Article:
16.
Morganti JM, Jopson TD, Liu S, Riparip LK, Guandique CK, Gupta N, et al. CCR2 antagonism alters brain macrophage polarization and ameliorates cognitive dysfunction induced by traumatic brain injury. J Neurosci 2015;35:748-60.  Back to cited text no. 16
    
17.
Mantovani A, Sica A, Sozzani S, Allavena P, Vecchi A, Locati M. The chemokine system in diverse forms of macrophage activation and polarization. Trends Immunol 2004;25:677-86.  Back to cited text no. 17
    
18.
Mantovani A, Sozzani S, Locati M, Allavena P, Sica A. Macrophage polarization: Tumor-associated macrophages as a paradigm for polarized M2 mononuclear phagocytes. Trends Immunol 2002;23:549-55.  Back to cited text no. 18
    
19.
Gordon S, Taylor PR. Monocyte and macrophage heterogeneity. Nat Rev Immunol 2005;5:953-64.  Back to cited text no. 19
    
20.
Shi C, Pamer EG. Monocyte recruitment during infection and inflammation. Nat Rev Immunol 2011;11:762-74.  Back to cited text no. 20
    
21.
Geissmann F, Gordon S, Hume DA, Mowat AM, Randolph GJ. Unravelling mononuclear phagocyte heterogeneity. Nat Rev Immunol 2010;10:453-60.  Back to cited text no. 21
    
22.
Morganti JM, Riparip LK, Rosi S. Call Off the Dog(ma): M1/M2 polarization Is concurrent following traumatic brain injury. PLoS One 2016;11:e0148001.  Back to cited text no. 22
    
23.
Crack PJ, Gould J, Bye N, Ross S, Ali U, Habgood MD, et al. The genomic profile of the cerebral cortex after closed head injury in mice: Effects of minocycline. J Neural Transm (Vienna) 2009;116:1-12.  Back to cited text no. 23
    
24.
Shojo H, Kaneko Y, Mabuchi T, Kibayashi K, Adachi N, Borlongan CV. Genetic and histologic evidence implicates role of inflammation in traumatic brain injury-induced apoptosis in the rat cerebral cortex following moderate fluid percussion injury. Neuroscience 2010;171:1273-82.  Back to cited text no. 24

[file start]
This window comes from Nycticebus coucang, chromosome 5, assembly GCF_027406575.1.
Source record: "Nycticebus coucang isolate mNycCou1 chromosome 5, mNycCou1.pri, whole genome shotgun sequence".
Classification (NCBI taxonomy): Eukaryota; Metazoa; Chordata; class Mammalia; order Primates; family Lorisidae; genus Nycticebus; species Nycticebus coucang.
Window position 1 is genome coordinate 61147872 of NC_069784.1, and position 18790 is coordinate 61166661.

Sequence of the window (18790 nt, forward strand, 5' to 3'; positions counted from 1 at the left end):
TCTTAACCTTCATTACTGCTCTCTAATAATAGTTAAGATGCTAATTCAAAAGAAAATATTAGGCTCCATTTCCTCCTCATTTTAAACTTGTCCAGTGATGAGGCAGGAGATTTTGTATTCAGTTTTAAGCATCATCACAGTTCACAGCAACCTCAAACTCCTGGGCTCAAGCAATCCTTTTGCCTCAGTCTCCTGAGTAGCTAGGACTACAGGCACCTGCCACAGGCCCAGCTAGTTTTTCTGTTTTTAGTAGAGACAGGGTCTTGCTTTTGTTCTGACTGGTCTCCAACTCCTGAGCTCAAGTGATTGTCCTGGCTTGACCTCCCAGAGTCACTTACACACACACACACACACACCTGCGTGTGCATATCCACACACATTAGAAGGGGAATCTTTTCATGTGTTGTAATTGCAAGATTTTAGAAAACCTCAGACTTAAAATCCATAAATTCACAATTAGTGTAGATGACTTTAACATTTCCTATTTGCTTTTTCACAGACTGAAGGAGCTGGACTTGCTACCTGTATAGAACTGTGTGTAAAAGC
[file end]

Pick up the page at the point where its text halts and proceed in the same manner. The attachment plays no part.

25.
White TE, Ford GD, Surles-Zeigler MC, Gates AS, Laplaca MC, Ford BD. Gene expression patterns following unilateral traumatic brain injury reveals a local pro-inflammatory and remote anti-inflammatory response. BMC Genomics 2013;14:282.  Back to cited text no. 25
    
26.
Helmy A, Antoniades CA, Guilfoyle MR, Carpenter KL, Hutchinson PJ. Principal component analysis of the cytokine and chemokine response to human traumatic brain injury. PLoS One 2012;7:e39677.  Back to cited text no. 26
    
27.
Hsieh CL, Kim CC, Ryba BE, Niemi EC, Bando JK, Locksley RM, et al. Traumatic brain injury induces macrophage subsets in the brain. Eur J Immunol 2013;43:2010-22.  Back to cited text no. 27
    
28.
Fenn AM, Hall JC, Gensel JC, Popovich PG, Godbout JP. IL-4 signaling drives a unique arginase/IL-1ß+ microglia phenotype and recruits macrophages to the inflammatory CNS: Consequences of age-related deficits in IL-4Ra after traumatic spinal cord injury. J Neurosci 2014;34:8904-17.  Back to cited text no. 28
    
29.
Wang G, Zhang J, Hu X, Zhang L, Mao L, Jiang X, et al. Microglia/macrophage polarization dynamics in white matter after traumatic brain injury. J Cereb Blood Flow Metab 2013;33:1864-74.  Back to cited text no. 29
    
30.
Kumar A, Stoica BA, Sabirzhanov B, Burns MP, Faden AI, Loane DJ. Traumatic brain injury in aged animals increases lesion size and chronically alters microglial/macrophage classical and alternative activation states. Neurobiol Aging 2013;34:1397-411.  Back to cited text no. 30
    
31.
Turtzo LC, Lescher J, Janes L, Dean DD, Budde MD, Frank JA. Macrophagic and microglial responses after focal traumatic brain injury in the female rat. J Neuroinflammation 2014;11:82.  Back to cited text no. 31
    



This article has been cited by
1 Mesenchymal Stem Cell-Induced Anti-Neuroinflammation Against Traumatic Brain Injury
Blaise Cozene, Nadia Sadanandan, Jeffrey Farooq, Chase Kingsbury, You Jeong Park, Zhen-Jie Wang, Alexa Moscatello, Madeline Saft, Justin Cho, Bella Gonzales-Portillo, Cesar V Borlongan
Cell Transplantation. 2021; 30: 0963689721
[Pubmed] | [DOI]
2 Mer regulates microglial/macrophage M1/M2 polarization and alleviates neuroinflammation following traumatic brain injury